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You are the reader, the thinker, the decider, the seeker, the grafter, the finisher. Sometimes you a

The trouble with teachers and our plans, goals, objectives or whatever we call them, is that they can limit our thinking and your learning.

You are all different and just because you don’t understand something it does not mean you will never understand it nor that you do not have the capability to understand – it just means you do not understand just yet! Most of the time it has nothing to do with your intellect but more to do with your exposure to different events or concepts.

I often found myself teaching Religious Education knowing that a high percentage of the learners in the class would not understand the deeper meanings simply because they had not experienced a death in the family or gone to a wedding or a particular religious event. As time passed and they encounter the experience they would come back and say now “I understand”, “I saw this happen” or “I felt that” at that moment, showing that they learnt long after the lesson. The brain is capable of holding on to small bits of information to make use of later.

The brain is also malleable – meaning easily influenced and amended – therefore trainable!

It can change itself as it receives external stimuli. Learners in particular have no idea what their limits are. As learners, you have the privilege opportunity to set your own bar wherever you like. Teachers can make sensible plans for their classes. However, those plans are not guaranteed to accommodate every child in their class and if your autistic, dyslexic or learn in a different way to the teaching style, you know - you miss out! Which is why many home schoolers have already chosen to learn away from the school setting.

Tim Oates, from Cambridge Assessment, explained recently that if a learner doesn’t understand then it is down to the teacher to explain it in different ways until the learner does understand. However, that is not your experience of what is happening, the class moves on and your left behind.

As teachers we are professionals, whose work includes a lot of technical craft. As educators, we should be constantly reading the room, reading body language to judge how the learner is doing, instead we are often managing behaviour. If one learner is bored is it because they have already mastered the construct so are they causing the disruption or is it the learner who requires additional support but no Teaching Assistant is available and they have already given up?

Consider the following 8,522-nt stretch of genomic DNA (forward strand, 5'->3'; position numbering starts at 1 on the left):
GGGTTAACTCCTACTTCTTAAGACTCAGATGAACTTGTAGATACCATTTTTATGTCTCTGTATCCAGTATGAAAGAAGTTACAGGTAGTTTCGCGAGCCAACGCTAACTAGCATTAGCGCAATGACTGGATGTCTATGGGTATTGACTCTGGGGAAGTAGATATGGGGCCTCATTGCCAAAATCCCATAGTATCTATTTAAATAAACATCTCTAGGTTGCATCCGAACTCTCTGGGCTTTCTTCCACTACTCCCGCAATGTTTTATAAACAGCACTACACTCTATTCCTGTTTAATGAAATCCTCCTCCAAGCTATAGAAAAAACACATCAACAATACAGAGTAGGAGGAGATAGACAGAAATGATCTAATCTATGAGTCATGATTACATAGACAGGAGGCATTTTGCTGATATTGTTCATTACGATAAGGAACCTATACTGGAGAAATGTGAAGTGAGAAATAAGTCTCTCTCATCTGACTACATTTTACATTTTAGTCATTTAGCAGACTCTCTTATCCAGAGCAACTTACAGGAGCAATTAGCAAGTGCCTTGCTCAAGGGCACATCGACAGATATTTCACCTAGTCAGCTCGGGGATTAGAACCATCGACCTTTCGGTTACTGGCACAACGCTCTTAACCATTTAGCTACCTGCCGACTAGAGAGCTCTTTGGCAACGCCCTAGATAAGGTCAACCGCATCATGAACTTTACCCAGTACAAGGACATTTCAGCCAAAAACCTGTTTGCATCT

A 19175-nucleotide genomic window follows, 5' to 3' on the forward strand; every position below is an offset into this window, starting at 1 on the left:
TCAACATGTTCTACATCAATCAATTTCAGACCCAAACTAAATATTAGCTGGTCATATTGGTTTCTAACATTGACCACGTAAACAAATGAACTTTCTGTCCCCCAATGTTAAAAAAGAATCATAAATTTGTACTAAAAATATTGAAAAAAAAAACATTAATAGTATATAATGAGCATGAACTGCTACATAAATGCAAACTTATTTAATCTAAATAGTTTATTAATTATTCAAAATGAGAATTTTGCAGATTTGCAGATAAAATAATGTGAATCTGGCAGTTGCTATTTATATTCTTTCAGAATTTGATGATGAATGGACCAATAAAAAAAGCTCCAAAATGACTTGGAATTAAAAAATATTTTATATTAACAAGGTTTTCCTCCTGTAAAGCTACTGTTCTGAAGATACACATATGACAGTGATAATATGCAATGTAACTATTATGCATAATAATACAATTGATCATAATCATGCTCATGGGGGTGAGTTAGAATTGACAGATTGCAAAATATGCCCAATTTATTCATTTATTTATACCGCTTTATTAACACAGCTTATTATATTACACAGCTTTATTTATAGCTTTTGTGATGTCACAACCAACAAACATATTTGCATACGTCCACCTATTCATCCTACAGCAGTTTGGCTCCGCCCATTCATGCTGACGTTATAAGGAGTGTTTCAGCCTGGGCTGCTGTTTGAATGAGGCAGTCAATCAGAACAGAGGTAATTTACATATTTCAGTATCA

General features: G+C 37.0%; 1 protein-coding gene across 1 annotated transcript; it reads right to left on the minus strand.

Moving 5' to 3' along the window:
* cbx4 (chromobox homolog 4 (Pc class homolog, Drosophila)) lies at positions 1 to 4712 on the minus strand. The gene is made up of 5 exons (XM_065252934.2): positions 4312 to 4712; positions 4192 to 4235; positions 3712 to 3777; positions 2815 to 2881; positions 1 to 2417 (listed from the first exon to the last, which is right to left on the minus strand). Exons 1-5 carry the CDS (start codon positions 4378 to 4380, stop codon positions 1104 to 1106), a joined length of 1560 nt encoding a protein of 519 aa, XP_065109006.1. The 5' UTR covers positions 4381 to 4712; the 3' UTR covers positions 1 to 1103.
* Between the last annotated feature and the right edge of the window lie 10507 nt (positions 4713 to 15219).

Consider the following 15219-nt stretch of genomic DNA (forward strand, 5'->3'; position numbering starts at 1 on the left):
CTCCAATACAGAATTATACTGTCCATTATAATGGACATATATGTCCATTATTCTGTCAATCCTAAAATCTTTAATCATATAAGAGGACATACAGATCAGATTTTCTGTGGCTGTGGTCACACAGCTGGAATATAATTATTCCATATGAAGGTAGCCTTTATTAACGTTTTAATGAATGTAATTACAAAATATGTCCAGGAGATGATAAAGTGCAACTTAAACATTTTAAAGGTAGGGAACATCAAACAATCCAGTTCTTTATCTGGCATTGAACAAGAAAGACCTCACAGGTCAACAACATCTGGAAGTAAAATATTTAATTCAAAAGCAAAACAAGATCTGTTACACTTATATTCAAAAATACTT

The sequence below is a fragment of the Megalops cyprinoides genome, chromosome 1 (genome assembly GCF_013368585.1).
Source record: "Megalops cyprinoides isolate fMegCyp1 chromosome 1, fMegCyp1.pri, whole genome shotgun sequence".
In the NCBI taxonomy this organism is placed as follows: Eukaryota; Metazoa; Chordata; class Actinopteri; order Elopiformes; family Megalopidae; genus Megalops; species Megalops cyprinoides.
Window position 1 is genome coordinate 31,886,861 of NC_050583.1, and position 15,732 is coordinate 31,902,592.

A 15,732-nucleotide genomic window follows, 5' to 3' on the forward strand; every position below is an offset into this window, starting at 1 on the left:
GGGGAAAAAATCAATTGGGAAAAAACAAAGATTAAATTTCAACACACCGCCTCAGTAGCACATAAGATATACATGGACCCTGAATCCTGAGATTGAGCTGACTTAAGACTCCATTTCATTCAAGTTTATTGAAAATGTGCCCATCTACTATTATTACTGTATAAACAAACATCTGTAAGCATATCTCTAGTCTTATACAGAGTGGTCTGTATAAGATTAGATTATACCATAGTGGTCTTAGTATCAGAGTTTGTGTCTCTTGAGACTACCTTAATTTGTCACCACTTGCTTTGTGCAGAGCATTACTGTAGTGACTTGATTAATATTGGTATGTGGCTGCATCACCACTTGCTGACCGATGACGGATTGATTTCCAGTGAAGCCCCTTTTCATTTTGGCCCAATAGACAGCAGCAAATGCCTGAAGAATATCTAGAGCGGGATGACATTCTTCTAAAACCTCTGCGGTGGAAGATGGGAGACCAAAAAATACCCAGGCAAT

As well behaved learners you often find you get very little time with the teacher, you do your bit and strive to understand the lesson and just as you grasp it - the bell goes and it is time to pack and move on. As learners, this is very frustrating because as you move from classroom to classroom the information you have so diligently strived to gain is lost and so by homework time you struggling with what to do all - over again!

As a classroom based teacher my heart would sink on a Friday when the class would say “I just got that” because instead of consolidating that learning - we would, I knew, be doing something totally different on Monday. As a teacher of home schoolers, we might spend six weeks on a topic having looked at it in every which way and we leave say ‘fractions’ knowing that when we come back to it or encounter it in another branch of maths we would be able to tackle it.

As the learner, you need to be in control of your own learning and where you do this and when this best is really down to you. The teacher can help you plan your way through the curriculum, but it is you that decides which subject, how fast, where to and how much effort you put in to learn something. If you don’t understand it is you who should be able to ask for help, you should be able to follow a thread of a topic until you have exhausted it. Learning something is different from having the topic delivered to you.

We are all individual learners - not units that have to pass through an ever-increasing volume of tick boxes.

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